“The high intensity environment of Parliament had fazed and tired us. Senator Martin, however, remained rooted, calm and collected throughout the day, which I admired. Though my feet were aching from all the speed walking and my head spinning from all that I had absorbed, the entire day was a highlight and I was incredibly inspired by the various officials with whom I had significant interaction – it was an unparalleled experience.
As a woman of colour, and having learnt as much as I did from Senator Martin who is also a non‐white woman, I came to appreciate the importance of diversity in politics. With this in mind, I plan to do all that I can to facilitate equal and fair representation of our diverse and multicultural country, whether it be in government or through increasing resource access or providing an advocate voice to the marginalized, because it is this that is the true linchpin of democracy.”
Mariam Jammal, Peace, Conflict & Justice, hosted by Laurin Liu, MP (Rivière-des-Mille-Îles) NDP
“The highlight of the trip was definitely Question Period. Watching the debate between the three parties all I could think was ‘I’m watching news being made.’ It was so exhilarating to be in the room as Canadian issues were being laid out on the table and responded to in their raw, uncut form. Looking down from my seat and seeing the faces of the MPs I had met: Laurin Liu, Carolyn Bennett, Peggy Nash, Elizabeth May; it made me feel unbelievably empowered to see working women front and centre in our government.
“In the face of underrepresentation and sexism, these women quickly became role models regardless of their political affiliations because they were engaged in different battles of the same fight. The fight for gender equality, self‐determination and self- representation in an otherwise largely old male dominated system. They have won against unfavourable odds set by history and made it to the highest level of our government. These are the Women in House I signed up to meet.”
Natalie Petra, Trinity One, hosted by Peggy Nash, MP (Parkdale-High Park) NDP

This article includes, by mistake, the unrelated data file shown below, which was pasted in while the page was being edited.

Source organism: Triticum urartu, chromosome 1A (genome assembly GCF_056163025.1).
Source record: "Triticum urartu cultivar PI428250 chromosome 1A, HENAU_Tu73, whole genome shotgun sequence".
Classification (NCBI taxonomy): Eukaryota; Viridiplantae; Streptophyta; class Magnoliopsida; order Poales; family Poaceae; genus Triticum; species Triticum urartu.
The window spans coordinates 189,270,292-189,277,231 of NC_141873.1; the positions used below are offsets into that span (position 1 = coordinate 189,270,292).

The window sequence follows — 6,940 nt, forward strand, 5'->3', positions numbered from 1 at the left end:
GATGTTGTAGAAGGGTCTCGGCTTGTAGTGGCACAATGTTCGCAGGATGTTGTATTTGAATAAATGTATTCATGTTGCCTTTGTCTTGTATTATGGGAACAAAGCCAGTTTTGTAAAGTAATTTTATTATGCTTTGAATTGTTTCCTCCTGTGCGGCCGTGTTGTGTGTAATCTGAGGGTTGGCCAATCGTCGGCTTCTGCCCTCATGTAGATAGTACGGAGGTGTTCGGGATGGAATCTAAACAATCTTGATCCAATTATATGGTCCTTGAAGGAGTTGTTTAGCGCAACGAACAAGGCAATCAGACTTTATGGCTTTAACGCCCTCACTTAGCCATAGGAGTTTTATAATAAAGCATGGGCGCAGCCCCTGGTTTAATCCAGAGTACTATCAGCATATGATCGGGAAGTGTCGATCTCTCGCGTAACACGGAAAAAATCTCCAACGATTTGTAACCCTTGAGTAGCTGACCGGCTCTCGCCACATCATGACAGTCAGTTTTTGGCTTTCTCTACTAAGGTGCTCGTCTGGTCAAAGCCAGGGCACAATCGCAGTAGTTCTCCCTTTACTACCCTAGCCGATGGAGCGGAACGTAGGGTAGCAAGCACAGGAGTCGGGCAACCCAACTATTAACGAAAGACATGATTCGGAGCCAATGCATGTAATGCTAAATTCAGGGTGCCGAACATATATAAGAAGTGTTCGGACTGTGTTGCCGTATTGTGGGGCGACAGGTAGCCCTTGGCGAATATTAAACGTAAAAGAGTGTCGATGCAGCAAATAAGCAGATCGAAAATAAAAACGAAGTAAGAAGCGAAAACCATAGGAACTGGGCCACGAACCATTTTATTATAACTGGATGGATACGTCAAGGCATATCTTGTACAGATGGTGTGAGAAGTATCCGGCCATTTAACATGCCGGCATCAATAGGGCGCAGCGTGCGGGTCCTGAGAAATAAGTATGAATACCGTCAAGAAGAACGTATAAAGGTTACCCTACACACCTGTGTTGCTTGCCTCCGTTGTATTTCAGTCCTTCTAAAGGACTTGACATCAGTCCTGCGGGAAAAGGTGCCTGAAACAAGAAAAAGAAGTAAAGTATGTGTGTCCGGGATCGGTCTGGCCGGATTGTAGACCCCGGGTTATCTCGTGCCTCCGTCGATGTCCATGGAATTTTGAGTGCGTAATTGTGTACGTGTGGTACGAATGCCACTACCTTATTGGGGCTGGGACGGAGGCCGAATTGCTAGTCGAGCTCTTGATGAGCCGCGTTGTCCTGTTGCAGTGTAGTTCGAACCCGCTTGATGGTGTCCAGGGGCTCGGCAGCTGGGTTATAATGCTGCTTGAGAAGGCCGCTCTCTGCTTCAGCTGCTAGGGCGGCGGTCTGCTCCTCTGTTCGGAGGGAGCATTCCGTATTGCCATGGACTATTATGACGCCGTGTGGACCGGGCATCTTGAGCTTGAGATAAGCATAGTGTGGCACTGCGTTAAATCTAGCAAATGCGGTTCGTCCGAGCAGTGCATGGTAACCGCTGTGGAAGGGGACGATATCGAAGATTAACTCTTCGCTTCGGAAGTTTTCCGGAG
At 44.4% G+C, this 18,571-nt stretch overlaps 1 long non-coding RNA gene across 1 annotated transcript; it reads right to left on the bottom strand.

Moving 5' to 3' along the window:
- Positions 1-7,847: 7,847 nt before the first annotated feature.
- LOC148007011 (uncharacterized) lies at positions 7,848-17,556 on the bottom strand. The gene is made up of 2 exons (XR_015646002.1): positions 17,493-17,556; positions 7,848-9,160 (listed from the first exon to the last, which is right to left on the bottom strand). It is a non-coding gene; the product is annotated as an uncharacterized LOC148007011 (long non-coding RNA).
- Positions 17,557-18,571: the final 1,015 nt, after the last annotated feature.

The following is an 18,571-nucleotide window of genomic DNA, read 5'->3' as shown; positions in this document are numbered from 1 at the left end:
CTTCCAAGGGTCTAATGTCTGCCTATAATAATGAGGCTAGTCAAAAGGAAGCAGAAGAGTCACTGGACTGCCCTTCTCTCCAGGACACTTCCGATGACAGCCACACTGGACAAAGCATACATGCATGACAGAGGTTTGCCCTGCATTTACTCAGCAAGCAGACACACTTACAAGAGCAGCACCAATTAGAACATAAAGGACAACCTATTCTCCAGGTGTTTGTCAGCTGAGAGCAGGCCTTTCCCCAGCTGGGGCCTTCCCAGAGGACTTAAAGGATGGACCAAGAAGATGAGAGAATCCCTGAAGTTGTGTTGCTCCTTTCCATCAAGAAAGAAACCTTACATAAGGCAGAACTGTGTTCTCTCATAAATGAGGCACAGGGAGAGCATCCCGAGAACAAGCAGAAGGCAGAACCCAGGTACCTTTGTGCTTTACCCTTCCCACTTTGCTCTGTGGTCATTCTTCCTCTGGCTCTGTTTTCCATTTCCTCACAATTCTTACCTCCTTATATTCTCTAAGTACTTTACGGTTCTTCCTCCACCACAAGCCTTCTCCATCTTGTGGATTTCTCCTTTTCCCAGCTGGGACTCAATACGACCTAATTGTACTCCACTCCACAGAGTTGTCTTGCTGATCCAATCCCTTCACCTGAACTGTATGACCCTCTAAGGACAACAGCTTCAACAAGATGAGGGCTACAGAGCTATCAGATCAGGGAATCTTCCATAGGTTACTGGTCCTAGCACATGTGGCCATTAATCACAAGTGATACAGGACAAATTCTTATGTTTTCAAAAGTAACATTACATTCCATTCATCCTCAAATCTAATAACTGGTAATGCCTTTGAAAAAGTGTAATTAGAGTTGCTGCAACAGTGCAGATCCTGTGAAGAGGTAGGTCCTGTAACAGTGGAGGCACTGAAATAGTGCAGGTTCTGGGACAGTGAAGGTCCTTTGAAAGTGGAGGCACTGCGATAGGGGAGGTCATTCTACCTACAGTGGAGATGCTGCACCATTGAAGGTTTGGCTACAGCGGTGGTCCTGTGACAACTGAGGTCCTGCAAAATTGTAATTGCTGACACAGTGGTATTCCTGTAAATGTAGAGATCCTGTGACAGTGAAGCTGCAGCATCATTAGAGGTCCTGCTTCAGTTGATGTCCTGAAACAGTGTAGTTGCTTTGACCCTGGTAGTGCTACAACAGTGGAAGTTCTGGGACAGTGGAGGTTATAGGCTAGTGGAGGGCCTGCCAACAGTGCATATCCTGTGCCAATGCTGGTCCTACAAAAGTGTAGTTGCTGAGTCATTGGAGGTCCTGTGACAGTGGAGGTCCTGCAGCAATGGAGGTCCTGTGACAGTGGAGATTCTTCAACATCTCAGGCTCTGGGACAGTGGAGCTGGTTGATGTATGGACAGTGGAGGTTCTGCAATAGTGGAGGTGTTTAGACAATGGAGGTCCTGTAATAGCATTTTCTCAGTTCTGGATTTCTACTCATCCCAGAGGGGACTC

“It was incredible to be in the [office of Thomas Mulcair], Leader of the Opposition’s Office. The office had a million unique features. Peggy pointed out features that previous leaders of the opposition had left, such as an inscription commissioned by William Lyon Mackenzie King. Given that I’ve spent a large portion of my semester learning about King in my class on the history of Canadian public policy, I loved the opportunity to see my class material live and in the flesh.
“I leave the trip extremely inspired by my mentor. Peggy Nash has long been breaking down barriers for women, and I only hope that I can do the same one day. It was incredibly valuable to be able to ask female leaders what their experiences in politics have been like, and to get advice on overcoming the systemic obstacles that face women as they involve themselves in public policy.”
Sarah Sgambelluri, Trinity One, hosted by Hedy Fry, MP (Vancouver Centre), Liberal
“What I will remember most is Dr. Fry’s passion. Having researched Dr. Fry before participating in Women in House, I learned that she has held office since 1993. I asked her about her first campaign and why she decided to run on a platform of rights for the LGBT+ community. She spoke of her experience as a physician, tending to patients who had contracted HIV/AIDS. She was invested in an issue and was empowered to make meaningful change.
“I am consistently amazed by the way women, especially in male-dominated fields, garner respect. I saw it from the way Dr. Fry’s aides spoke of her with such adoration or how she interacted with her fellow parliamentarian during question period. And there I was, a first-year student with no major publications or job experiences, yet an amazingly influential individual had taken the time to mentor me. At the time, it made me feel special. Now, reflecting, I feel empowered.”